In Germany, all Dachshunds are called “Dackels,” but among among hunters, they’re called “Teckels” (and make no mistake about it, Dachshunds are superb sporting dogs).
To complicate matters, we’ve also read that in the northern tip of Germany, “Teckel” is more commonly used, while in the southern end, Dachshund and Teckel were combined to come up with “Dackel.” We came across a conversation in a breed forum in which someone wrote: “Dackel is just a short form of Dachshund. The -el is very common in German. Gretta vs Gretel etc. And Teckel is just a regional difference.”
Perhaps a German born Dachshund-owner can clear this up for us? In Britain, meanwhile, a Teckel typically refers to a working type of Dachshund, and more specifically, a wire haired variety, at that.
As we understand it, Germans make no distinctions between “show” Dachshunds and “working” Dachshunds. A Dachshund is a Dachshund is a Dachshund. Such a distinction, however, is made in Great Britain.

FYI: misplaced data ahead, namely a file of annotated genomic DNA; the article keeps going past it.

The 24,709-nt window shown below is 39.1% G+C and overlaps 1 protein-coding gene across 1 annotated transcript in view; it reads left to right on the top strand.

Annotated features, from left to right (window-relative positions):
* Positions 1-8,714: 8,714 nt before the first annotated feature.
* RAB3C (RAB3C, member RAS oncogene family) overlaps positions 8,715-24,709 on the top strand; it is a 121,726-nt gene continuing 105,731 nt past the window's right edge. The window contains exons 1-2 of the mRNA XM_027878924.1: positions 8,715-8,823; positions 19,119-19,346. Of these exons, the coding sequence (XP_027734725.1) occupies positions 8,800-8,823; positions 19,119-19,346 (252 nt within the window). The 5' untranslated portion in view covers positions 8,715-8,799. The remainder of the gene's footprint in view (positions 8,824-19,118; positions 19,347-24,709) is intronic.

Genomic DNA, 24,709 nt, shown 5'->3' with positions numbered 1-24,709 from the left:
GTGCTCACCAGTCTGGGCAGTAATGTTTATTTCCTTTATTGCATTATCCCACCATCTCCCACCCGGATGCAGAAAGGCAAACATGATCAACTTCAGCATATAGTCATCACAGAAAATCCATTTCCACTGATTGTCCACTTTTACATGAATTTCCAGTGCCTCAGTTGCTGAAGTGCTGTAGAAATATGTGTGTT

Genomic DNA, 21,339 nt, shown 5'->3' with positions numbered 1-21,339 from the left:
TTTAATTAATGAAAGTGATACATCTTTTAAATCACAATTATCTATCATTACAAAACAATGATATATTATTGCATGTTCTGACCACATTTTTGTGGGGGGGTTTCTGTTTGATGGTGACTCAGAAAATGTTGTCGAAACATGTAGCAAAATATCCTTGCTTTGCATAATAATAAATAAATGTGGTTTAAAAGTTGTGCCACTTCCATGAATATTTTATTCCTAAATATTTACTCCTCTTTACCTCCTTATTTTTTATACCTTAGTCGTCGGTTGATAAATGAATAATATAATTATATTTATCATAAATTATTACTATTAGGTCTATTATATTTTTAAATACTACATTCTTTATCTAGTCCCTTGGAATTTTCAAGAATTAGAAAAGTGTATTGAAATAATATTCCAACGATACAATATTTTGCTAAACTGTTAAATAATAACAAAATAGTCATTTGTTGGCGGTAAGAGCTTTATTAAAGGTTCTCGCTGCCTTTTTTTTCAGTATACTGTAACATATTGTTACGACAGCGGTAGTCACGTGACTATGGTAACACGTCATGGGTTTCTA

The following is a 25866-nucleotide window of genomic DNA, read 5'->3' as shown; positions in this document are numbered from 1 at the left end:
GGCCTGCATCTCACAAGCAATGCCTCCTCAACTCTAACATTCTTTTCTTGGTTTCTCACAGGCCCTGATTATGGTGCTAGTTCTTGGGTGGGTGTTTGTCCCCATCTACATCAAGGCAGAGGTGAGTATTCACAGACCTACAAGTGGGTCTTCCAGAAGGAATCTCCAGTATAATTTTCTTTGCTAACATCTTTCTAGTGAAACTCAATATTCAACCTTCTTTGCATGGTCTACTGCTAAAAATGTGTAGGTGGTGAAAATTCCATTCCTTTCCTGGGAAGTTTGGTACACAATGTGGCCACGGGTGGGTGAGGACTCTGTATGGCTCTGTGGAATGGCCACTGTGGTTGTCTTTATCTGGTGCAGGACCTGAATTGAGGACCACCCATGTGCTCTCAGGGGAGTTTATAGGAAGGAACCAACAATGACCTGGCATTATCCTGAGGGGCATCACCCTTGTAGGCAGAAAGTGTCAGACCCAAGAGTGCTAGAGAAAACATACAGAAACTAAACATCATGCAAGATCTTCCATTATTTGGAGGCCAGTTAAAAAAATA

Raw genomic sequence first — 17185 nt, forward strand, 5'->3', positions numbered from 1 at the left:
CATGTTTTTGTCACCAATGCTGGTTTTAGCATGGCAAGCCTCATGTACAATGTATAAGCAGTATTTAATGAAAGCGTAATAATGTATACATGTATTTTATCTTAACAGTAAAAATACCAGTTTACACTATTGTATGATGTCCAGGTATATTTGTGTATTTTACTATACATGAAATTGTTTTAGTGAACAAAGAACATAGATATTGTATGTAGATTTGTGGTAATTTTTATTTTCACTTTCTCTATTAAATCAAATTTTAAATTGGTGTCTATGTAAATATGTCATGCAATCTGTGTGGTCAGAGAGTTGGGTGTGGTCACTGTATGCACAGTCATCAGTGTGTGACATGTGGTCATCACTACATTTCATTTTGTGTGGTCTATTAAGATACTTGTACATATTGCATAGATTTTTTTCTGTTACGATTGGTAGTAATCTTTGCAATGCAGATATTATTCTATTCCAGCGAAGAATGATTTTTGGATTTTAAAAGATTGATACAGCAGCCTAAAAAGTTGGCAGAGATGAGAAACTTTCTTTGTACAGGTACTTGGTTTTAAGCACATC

Merriam-Webster says that the word, “Dachshund” entered the English language around 1882. but the first verifiable reference to “Dachshund,” originally named the “Tachs Kriecher” (badger crawler) or “Tachs Krieger” (badger catcher), was made in books written much earlier in the early 1700s.
“They are super sporting dogs. In Germany they are required to carry out tests covering a variety of skills, from following a 40-hour-old blood trail to retrieving a duck from water,” he says. “Although they might appear unlikely sporting dogs because of their size, physically they are a proper little package. They have a protective coat that keeps them warm and dries quickly, floppy ears like a spaniel to protect the eyes and a nose virtually at ground level.”